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Future Ephs

Thanks to Jeff for the links regarding two new Ephs, Class of 2013. I wanted to make sure we had these articles in the archives because I bet we will be hearing more about these young men.

Chris Sheahan, from Wolcott High School, was class president, captain of the football, weightlifting and track teams, and a member of the National Honors Society. He also did a year at The Gunnery, where he made High Honor Roll and was honored as a first Team All-Colonial League Selection. He will be playing football at Williams.

Darren Hartwell, a three-sport athlete ranked ninth in his class at North Reading, will be playing baseball and football for the Ephs. And as Jeff noted, it sounds as if he chose Williams over Harvard.

Welcome, gentlemen!

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#1 Comment By PTC On January 25, 2009 @ 6:43 pm

Good deal. I hope they take the time and have the support to enjoy everything that Williams has to offer. A semester abroad… some time hanging at the CDE… and of course, beers at the local legion.

Seriously, I worry that athletes may lose more than they gain because of the focus on sports… I know I did.

I know your son is a jock right sophmom? Is he going to do a semester abroad… or anything outside of the box, or does his sport prohibit him from taking full advantage?

#2 Comment By frank uible On January 25, 2009 @ 8:58 pm

Welcome, 2013s! I have known thousands of athletes, at Williams or other levels, and to my knowledge, PTC is one of the infinitesimallly rare ones expressing general regrets about their athletic participations.

#3 Comment By 1980 On January 25, 2009 @ 9:25 pm

I agree Frank. One of my children spent a semester abroad last spring in a program which included a number of athletes from NESCAC schools. My sense is that most NESCAC athletes make the most of their college experience on many levels.

#4 Comment By PTC On January 25, 2009 @ 10:00 pm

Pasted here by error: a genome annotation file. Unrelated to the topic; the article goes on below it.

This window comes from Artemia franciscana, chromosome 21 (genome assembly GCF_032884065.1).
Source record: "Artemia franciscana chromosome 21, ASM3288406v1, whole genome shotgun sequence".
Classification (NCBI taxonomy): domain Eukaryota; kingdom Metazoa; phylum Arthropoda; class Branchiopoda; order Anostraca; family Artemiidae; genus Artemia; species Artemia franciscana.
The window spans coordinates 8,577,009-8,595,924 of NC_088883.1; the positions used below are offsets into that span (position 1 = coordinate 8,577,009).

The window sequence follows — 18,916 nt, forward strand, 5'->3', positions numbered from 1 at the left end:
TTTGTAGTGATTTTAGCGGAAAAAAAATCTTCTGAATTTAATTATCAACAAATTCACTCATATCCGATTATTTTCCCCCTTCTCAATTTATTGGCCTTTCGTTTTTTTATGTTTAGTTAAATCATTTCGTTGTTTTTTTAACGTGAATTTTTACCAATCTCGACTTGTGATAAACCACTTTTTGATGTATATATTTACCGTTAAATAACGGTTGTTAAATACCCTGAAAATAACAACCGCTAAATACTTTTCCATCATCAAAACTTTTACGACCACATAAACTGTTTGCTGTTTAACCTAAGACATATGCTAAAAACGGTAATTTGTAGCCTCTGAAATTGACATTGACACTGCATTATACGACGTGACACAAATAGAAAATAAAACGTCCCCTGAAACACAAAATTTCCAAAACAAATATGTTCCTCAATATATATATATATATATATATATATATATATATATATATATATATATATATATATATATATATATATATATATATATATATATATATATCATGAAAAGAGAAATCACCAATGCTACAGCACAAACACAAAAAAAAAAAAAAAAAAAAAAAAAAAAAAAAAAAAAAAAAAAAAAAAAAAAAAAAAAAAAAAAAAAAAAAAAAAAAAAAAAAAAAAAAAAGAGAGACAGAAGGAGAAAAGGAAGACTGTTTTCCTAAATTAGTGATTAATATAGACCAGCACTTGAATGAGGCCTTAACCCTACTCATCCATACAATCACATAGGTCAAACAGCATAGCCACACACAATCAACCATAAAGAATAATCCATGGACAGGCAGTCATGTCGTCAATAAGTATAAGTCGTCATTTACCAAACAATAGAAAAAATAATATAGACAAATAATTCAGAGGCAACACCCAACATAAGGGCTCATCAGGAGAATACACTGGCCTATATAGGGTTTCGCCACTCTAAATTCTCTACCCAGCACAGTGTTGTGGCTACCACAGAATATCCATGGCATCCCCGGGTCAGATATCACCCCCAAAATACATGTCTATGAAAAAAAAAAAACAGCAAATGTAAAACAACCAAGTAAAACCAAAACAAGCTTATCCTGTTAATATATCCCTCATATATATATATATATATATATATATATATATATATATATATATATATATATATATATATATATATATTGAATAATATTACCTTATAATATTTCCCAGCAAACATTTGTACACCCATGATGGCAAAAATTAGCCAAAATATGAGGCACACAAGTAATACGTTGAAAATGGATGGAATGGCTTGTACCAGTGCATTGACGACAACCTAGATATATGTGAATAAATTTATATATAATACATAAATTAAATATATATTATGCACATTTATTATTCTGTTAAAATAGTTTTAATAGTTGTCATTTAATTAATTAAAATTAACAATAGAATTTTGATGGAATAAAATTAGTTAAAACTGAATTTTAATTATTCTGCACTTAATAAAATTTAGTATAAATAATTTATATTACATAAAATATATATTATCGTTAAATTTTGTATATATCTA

1980/ Frank- What is the % of Williams students play sports in two semesters, like one of the young men mentioned above?

Are people able to reflect back and truly understand the impact of not doing what they could have done, had they not played sport X in year Y and Z?

In my case, I took the semester abroad fall term, senior year. If I had had the ability, I would have definitely done another one. I have the foresight of having actually made the choice to stop playing a varsity sport to peruse something else.

I think we should also take the time to mention injury. It is very easy to sustain an injury in College athletics that might close doors for a person or restrict them from doing any number of things later in life (like walking past age 65). I bet there are a lot of former college athletes out there that look at their spent joints and battered bodies after the multiple surgeries and question how much it was really worth it… using their bodies in such a way that did not involve a career. One of the reasons I did not Wrestle my senior year was that I was quite literally saving my body for something I felt was more important.

Athletics do a lot of good for people. For me, Wrestling was the only reason that I even got into the College that I did, and the only reason that I stayed in high school. It had a positive impact on me. However, as kids turn into young adults, I think it is important that they take more time to asses the full impact of what sports are doing to their bodies and their ability to broaden their studies.

I do not think my perspective is that unique.

#5 Comment By Jonathan ’05 On January 25, 2009 @ 10:23 pm

And as Jeff noted, it sounds as if he chose Williams over Harvard.

I know someone else who chose Williams over Harvard

#6 Comment By frank uible On January 26, 2009 @ 12:13 am

I do.

#7 Comment By PTC On January 26, 2009 @ 6:24 am

frank- I know a lot of athletes in mid life. Many of them think about what we did to our bodies at a younger age.

Work out regimes have changed, to try and reduce impact and slow down stress related injuries that cripple men.

Sports put into place new rules to try to recuce impact related injuries caused by contact.

People do think about this kind of stuff- especailly after the second, third or fourth back/knee/hip/shoulder operation at age 38.

I am just saying- there is life after college sports, and it is worth taking a look at all impact and the options on the table that could have a more lasting impact on their lives, vice those last two years of hockey.

I encourage every athlete to think about it… take that semester abroad if you want to… even if, or especially if, you feel pressure because you are a tip.

#8 Comment By frank uible On January 26, 2009 @ 7:50 am

Apparently you know a different class of former athlete than I do. I have been or am friends or acquainted with hundreds of former footbal players, who have creaky and artificial or otherwise surgically repaired joints. I have NEVER heard any of them express anything to the effect that he regrets having played football.

#9 Comment By 97 jock On January 26, 2009 @ 9:44 am

I agree with PTC on this. I was a 2 sport guy. I plan to encourage my kids not to play sports in college. The opportunity cost is just too high, and the social blinders too limiting.